Has anyone approached you about doing a “real” radio show? Have you talked to KBOO?

Hadn’t really thought of it. I did college radio before I got kicked out of Ohio State – it was a blast. That’s what I like about the podcasting – also I don’t have to do something like pull a weekly shift in some godawful 3 a.m.to 6 a.m. slot – the horror, the horror…

Technoccult Interview: Douglas Rushkoff On Kicking the Consensus Reality Habit

Douglas Rushkoff
Photo by Johannes Kroemer

“Are you a practicing occultist?” was the first question Douglas Rushkoff asked me when I met him at the Webvisions conference in Portland, OR. It’s not a typical question for a keynote speaker to ask a journalist he’s just met at a technology event. Then again, Rushkoff is not a typical keynote, and I’m not a typical journalist. After all, I’d just introduced myself as a writer for ReadWriteWeb and Technoccult.

“No, not anymore,” I told him.

“I’m thinking about starting up again. I feel like I’ve been fooled by all of this,” he said, gesturing around the room.

“All of what?” I asked him.

“Consensus reality,” he told me. He went on to talk about the vitality that practicing magicians like Phil Farber and Grant Morrison have. We chatted a bit longer about our common interests, and made an appointment to meet up for an interview. I talked to him about some of the themes of his new book, Program or Be Programmed, and the Contact Summit, which he’s co-organizing with Venessa Miemis and Michel Bauwens. You can find that portion of the interview at ReadWriteWeb. Then we got into stuff that fits better on this site.

Rushkoff is disappointed about how technology is being used today. He describes feeling of computer networks in 1991 as being like taking acid – there was a sense that anything was possible. In Cyberia he wrote that the only people that would be able to handle the new information reality would be psychedelic people and kids. He expanded upon the notion that kids would just inherently get cyberspace in Playing the Future.

It hasn’t worked out that way. Rushkoff admits he was wrong about kids just getting cyberculture. He says recent studies have found that younger Internet users are more likely to fall for hoaxes or believe incorrect things they read on the Internet. Young people are less critical, not more.

Meanwhile, technology has become more about control than about liberation from consensus reality.

“When Video Toaster for the Amiga came out everyone was really excited,” he Rushkoff said. “We believed that we could use it to create deeply alternative states of consciousness using lights and colors and things.”

“Today, those technologies are used by companies like Fox News to make you pay attention to what they want you to pay attention to, or to make your eye fall on a particular ad. Stuff like that.”

But he says if you know how the program works, you’re less likely to be hypnotized by it. “There’s two ways to experience magic,” he says. “And I don’t mean stage magic.” You can either experience it as a spectator, watching a priest or guru. Or you can participate. “Having a guru will only take you so far,” he said. “You have to become the guru.”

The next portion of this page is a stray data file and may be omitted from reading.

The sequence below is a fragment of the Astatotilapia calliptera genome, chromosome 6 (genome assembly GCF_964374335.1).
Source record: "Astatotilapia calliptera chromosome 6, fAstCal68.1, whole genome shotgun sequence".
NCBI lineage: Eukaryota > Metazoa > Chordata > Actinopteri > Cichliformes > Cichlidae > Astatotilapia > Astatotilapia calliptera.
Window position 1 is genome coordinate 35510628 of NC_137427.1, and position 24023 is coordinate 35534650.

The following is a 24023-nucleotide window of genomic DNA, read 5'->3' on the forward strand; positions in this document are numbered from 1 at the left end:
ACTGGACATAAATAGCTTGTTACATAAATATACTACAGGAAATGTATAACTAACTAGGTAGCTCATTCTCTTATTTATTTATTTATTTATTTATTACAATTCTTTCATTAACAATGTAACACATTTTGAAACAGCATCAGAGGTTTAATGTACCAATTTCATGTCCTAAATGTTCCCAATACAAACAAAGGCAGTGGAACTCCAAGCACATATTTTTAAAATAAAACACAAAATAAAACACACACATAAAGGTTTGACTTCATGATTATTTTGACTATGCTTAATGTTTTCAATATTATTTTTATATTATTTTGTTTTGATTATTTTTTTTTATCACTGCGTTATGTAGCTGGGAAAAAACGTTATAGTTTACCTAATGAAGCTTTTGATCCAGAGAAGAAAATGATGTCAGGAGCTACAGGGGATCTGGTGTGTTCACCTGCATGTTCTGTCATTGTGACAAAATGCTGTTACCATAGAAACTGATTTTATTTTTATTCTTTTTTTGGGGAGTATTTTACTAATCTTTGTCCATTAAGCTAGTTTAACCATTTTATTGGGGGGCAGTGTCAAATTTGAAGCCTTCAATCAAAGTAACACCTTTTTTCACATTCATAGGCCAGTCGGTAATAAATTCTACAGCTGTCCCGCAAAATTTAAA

But it’s not easy. Rushkoff admits he’s been having trouble participating in magic these days. “My sense is that the suppositional conditioning that I’ve undergone – making a living, raising a kid, keeping a house in working order, paying a mortgage – I’ve expended a lot of energy in less efficient ways,” he said. “I’ve become less trusting of the more subtle ways of influencing the world around me.”

“Part of that is because the stakes are higher,” he said. “I’ve got a real kid, a real wife, a real house, a real bank account, a real mortgage. When it was just me, the stakes were lower. It was just ‘Will I get this book deal?’ and ‘Will I get with this girl?’ Not expending that energy in the conventional ways wouldn’t lead to catastrophic failures.”

He said he hasn’t reached a point where the stakes are lower. “I’ve just gotten to a point where this is no longer working for me. Too many of my day-to-day concerns are not consonant with the way I want to experience the world. It’s about maintaining security, avoiding death and getting things done.”

He says he’s not interested in performing rituals or ceremonies. Instead he said “I want to maintain a greater availability towards pattern recognition. A greater sensitivity to the subtle effects of my actions.”

He wants to spend more of his time and energy connecting with people and “Being and experiencing myself as part of the unfolding of reality.”

So what stands in the way?

“The cultural things in my life and how I relate to them are all fairly rigid – marriage, schools, etc.” he says. “But unless you find an intentional community, it’s hard to feel that balanced. But I feel it can be done.”

I mention that Grant Morrison seems to pull this off. “Yeah, but he’s childless,” Rushkoff replied. He explains that he’s worried that if he goes off the deep end, he’d end up with some fucked up kids. “I don’t know if that’s because of society or what,” he says, pointing out that society has certain expectations from parents and childhoods and your children can end up being the victims of your choices, even if it’s not fair.

I told him that I don’t have kids, but society still limits what I can do. “Right, money is a big limiting factor,” he says.

“It’s like Bill Hicks said,” I replied. “‘You think you’re free? Trying going anywhere without fucking money.'”

“Yeah, not everyone can move out to the woods, and have solar panels and all that. It’s just not sustainable.”